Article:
The Mammoth Lakes Earthquakes – 40th Anniversary

On May 25, 1980–nearly one week after the spectacular eruption of the Mount St. Helens volcano–at 9:33 a.m. PST, a magnitude 6.0 earthquake rocked through Mammoth Lakes, California.

During the next 16 minutes, four more shocks, magnitude 4.1 – 5.5 followed. This seismic activity was the beginning of an earthquake sequence that produced 72 magnitude 4.0 to 6.3 shocks during the next 48 hours. Four of those were in the magnitude 6.0 range.

seismic photo for blog

Damage from earthquake shaking included broken windows and water mains, cracked plaster, and fallen chimneys. Residents reported extensive destruction to breakable household items. Initial calculations of losses to schools and other public buildings and roads in the area were estimated to be $2 million (1980 dollars), which is about $6.2 million today.

Landslides and rockfalls were widespread. Large dust plumes could be seen over the Sierra Nevada immediately following the larger shocks. Two hikers in Yosemite Valley, nearly 45 miles away, were severely injured by rockfall. Roads were closed by debris.

mammoth blog post photo

With the Mount St. Helens eruption fresh on everyone’s mind, strong concerns that the quake sequence would be followed by a volcanic eruption in the Mammoth Mountains spread throughout the community. News media went crazy. Tourism and property values took a hit.

California Geological Survey (CGS) seismologists (then known as California’s Division of Mining and Geology) had been monitoring the area since a 1979 seismic event and had established a small network of sensitive instruments that were in operation when the earthquake sequence occurred.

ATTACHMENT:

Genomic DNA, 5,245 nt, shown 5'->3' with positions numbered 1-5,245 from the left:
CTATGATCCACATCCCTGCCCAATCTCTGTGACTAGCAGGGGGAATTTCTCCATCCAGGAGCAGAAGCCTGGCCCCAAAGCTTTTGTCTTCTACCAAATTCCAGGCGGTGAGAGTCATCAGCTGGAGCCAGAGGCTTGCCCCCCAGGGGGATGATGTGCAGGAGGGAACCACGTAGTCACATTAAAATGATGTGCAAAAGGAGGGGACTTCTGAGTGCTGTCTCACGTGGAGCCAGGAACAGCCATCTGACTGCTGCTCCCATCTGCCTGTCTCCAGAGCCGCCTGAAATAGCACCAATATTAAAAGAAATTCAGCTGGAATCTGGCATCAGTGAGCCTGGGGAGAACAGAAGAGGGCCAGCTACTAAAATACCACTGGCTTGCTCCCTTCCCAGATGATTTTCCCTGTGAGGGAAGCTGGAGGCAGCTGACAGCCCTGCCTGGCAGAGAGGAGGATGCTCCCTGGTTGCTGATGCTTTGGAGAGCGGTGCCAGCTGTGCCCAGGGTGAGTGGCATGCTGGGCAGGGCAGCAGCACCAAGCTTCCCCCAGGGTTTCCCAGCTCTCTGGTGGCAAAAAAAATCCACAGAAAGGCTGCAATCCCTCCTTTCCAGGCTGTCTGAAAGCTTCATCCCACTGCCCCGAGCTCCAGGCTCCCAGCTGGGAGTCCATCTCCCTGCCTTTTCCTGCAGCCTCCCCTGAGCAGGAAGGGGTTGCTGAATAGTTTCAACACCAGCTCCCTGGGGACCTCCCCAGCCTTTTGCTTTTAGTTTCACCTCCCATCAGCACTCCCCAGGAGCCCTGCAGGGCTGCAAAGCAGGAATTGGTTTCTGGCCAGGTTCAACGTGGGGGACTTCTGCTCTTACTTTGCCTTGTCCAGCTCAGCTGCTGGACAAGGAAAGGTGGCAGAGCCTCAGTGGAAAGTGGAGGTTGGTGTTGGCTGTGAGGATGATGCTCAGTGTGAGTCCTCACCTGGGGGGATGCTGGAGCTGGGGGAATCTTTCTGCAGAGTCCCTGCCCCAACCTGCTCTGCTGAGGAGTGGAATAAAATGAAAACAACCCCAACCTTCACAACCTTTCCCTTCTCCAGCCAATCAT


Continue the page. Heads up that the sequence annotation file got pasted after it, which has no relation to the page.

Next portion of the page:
Five hours after the first shocks, several CGS seismologists from field offices all over the state were dispatched. The team worked feverishly to add six more seismographs to the network, bringing the total to nine. They quickly retrieved film records and reloaded accelerographs with fresh film to monitor the ongoing activity. In all, 14 Strong Motion Instrumentation Program accelerographs were triggered by the three-days of activity. Several CGS geologists were sent out to map fault rupture.

Vintage Cal Geology Photo for Blog

The team also investigated other geologic impacts on the earthquake sequence, including incidents of surface rupture – that is, underground faults breaking the earth’s surface – for Alquist-Priolo Special Studies Zones to protect public safety and property in future events.

An earthquake clearinghouse was established as a base for scientists to gather, share information, and establish priorities for study and mapping. Local government officials, news media, and concerned citizens in the community also frequented the clearinghouse.